On Monday, April 21, Students of Color in Public Policy hosted the 4th Annual Race and Policy Symposium, an annual forum to discuss policy implications for people of color and ways to engage issues of race in policymaking. The symposium brings leading researchers and experts from various fields to share their insight on ways to analyze, address, and engage communities of color in policy design and implementation.
The theme of this year’s symposium was “Policy in Action: The Unintended Consequences” and featured keynote addresses from Eva Paterson of the Equal Justice Society and London Breed from the San Francisco Board of Supervisors. Additionally, there were interactive panels on:
Robert Reich, GSPP's Chancellor’s Professor of Public Policy, has just been elected a Fellow of the American Academy of Arts and Sciences. As one of the nation's oldest learned societies, the Academy convenes leaders from the academic, business, and government sectors to address critical challenges facing our global society. Read more here.
Felix Owusu is a first-year Master of Public Policy student at the Goldman School of Public Policy.
Before coming to the Goldman School of Public Policy I was an economic and financial consultant. My work consisted largely of doing research for use in complex business litigation, and it had all of the qualities I thought I wanted in a job. It allowed me to use and expand my background in economic research, provided an opportunity to develop skills in data analysis, and afforded me access to more resources than any researcher or analyst could hope for. Further, I was confident that the work I did had a huge impact, sometimes with hundreds of millions or even billions of dollars at stake.
Still, however, I felt that something important was missing. At first I thought it was the long hours and uncertain schedule that got to me, but eventually I realized that I hadn’t really bought into the societal importance of the work we were doing. In choosing a profession I had focused so much on how I would work at my job (with data, with academically grounded methodologies, with a diverse group of experts), that I had scarcely considered what I would actually be working on. After a lot of thought, I knew that I needed to change career paths and focus on the issues that were important to me...read more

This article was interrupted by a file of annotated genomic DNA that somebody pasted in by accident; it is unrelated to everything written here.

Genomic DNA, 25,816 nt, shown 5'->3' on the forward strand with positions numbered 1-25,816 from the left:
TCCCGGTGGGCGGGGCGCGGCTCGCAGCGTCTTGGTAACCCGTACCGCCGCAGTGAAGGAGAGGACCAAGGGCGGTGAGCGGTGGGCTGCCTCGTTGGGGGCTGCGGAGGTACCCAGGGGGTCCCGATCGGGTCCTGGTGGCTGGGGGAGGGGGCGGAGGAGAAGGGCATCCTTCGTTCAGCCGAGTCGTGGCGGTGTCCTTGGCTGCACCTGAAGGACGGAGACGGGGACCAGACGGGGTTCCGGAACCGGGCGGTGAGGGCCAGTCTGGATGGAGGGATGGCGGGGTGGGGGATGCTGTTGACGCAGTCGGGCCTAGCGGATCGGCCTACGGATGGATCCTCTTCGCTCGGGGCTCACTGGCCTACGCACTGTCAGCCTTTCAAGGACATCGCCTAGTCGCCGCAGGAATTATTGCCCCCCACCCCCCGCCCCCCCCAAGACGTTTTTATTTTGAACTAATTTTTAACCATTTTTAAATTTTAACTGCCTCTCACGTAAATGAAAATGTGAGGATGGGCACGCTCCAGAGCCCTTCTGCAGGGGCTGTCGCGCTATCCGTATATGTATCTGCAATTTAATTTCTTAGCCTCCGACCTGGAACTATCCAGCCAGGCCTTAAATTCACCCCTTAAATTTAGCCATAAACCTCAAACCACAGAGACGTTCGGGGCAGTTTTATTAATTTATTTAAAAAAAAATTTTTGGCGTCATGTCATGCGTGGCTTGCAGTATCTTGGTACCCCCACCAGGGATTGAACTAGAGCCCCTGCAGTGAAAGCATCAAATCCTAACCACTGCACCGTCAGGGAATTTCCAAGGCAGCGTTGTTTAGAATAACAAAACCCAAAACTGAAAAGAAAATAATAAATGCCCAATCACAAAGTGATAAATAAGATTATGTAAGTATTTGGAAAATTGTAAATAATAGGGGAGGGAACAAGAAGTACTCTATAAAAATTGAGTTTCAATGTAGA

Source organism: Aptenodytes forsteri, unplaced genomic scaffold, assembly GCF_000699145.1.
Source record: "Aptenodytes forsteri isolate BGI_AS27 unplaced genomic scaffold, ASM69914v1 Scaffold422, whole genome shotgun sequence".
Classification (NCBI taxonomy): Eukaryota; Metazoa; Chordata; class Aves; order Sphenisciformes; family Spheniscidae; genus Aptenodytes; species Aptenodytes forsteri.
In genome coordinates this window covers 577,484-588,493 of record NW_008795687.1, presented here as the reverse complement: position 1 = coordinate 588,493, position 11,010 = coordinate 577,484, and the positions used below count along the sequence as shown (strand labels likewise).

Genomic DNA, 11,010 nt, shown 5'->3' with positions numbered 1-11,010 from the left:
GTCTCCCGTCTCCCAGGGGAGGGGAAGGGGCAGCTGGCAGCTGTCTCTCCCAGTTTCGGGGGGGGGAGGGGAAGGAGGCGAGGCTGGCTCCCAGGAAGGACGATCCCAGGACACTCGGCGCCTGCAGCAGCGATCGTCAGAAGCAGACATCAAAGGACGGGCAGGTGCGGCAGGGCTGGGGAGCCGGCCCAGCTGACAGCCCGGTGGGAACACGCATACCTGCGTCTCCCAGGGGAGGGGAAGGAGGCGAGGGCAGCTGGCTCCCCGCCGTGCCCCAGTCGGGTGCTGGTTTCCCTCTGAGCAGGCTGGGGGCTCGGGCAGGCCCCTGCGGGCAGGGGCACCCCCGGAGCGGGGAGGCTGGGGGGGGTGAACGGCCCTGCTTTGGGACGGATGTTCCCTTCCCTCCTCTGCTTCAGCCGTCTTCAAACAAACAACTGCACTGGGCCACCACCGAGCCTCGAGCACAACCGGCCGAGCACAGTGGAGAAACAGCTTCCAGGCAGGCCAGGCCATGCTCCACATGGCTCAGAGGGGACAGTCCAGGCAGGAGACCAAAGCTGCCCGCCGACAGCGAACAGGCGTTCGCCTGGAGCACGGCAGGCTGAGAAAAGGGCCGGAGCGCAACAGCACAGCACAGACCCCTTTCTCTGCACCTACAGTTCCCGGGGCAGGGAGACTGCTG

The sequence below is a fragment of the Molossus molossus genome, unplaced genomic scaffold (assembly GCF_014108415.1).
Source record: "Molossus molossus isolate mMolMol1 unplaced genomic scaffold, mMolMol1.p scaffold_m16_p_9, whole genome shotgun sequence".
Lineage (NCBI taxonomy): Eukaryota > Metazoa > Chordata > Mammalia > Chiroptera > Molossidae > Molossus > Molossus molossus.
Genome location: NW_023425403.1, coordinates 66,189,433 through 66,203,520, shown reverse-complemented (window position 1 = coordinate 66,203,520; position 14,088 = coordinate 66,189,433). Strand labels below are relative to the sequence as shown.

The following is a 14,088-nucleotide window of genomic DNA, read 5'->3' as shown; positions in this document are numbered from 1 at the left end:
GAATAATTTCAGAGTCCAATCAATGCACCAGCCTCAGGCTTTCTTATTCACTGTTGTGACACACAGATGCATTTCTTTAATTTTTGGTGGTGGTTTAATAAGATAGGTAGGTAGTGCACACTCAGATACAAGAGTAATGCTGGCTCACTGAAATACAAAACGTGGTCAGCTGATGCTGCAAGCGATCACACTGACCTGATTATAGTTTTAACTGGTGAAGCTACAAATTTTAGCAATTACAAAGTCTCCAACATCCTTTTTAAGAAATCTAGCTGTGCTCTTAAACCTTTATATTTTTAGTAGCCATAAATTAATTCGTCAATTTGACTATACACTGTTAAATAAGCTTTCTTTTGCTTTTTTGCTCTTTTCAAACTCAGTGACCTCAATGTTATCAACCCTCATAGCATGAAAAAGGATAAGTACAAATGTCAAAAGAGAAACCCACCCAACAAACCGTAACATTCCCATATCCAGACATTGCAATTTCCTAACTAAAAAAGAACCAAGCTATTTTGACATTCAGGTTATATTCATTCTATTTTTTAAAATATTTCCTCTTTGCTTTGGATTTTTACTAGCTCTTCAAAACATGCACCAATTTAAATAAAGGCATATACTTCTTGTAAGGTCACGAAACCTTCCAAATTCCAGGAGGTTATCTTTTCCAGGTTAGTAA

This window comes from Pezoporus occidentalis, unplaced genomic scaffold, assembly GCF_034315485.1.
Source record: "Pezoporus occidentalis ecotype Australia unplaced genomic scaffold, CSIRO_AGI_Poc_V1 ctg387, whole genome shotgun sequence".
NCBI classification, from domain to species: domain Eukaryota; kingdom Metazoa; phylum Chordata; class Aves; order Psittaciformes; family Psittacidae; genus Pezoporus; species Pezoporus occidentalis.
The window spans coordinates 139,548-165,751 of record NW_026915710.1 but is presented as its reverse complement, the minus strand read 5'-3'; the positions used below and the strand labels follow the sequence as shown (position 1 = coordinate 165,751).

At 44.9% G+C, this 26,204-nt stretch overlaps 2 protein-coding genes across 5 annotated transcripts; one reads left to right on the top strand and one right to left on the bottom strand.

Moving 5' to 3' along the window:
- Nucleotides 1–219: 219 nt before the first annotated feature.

Jess Box is a first-year Master of Public Policy student at the Goldman School of Public Policy.
I am writing this blog post on a Thursday afternoon, from 30,000 feet, between Florida and Berkeley. Yes, I had a Quant problem set due yesterday; yes, I have an Econ problem set due tomorrow; yes, I have an Econ midterm on Monday; and yes, I chose to spend the last four days working across the country from GSPP. Spending a week leading a team to collect district-wide instructional data and make recommendations on implementation of a major education initiative provided one of the greatest learning experiences of my graduate school career. In addition to being a fantastic professional opportunity, leading this project has pushed me to reflect on my post-Goldman career and my future goals.
There are only so many hours in a week, so that learning came at the expense of programming Stata to build a different multivariate regression model, four class lectures, a review session, and several visiting lecturers on campus. Considering that trade-off highlighted two pieces of advice I have for prospective Goldman students...read more
Ann Hollingshead is a first-year MPP student at the Goldman School of Public Policy and the co-Editor in Chief of PolicyMatters Journal.
6:30 am. I wake up (without my alarm, so I’d say this day is already victorious). I have about an hour until my workout with my roommate, so I spend a few minutes reading over a literature review I’ve been working on.
7:30 – 8:15. After some deliberating, my roommate, Sarah, and I decide to do Level of 3 of a Jillian Michaels workout video. Sarah, who started doing these videos while she served in El Salvador as a Peace Corps Volunteer, got me hooked on them as a quick way to sweat in the morning. Today it’s a hard one and we feel pretty pleased with ourselves.
8:15 – 9:30. I shower and change. In addition to working out together in the morning, Sarah and I also alternate making breakfast for two (I know, #socute). Lucky for me, it’s her day to make our breakfast, so when I’m done in the shower, I already have a bowl of oats ready.
9:30 – 9:45. I grab the 7 bus and head downtown. Berkeley students get free passes to AC Transit, so taking the bus is my preferred (very cheap) way of getting around...read more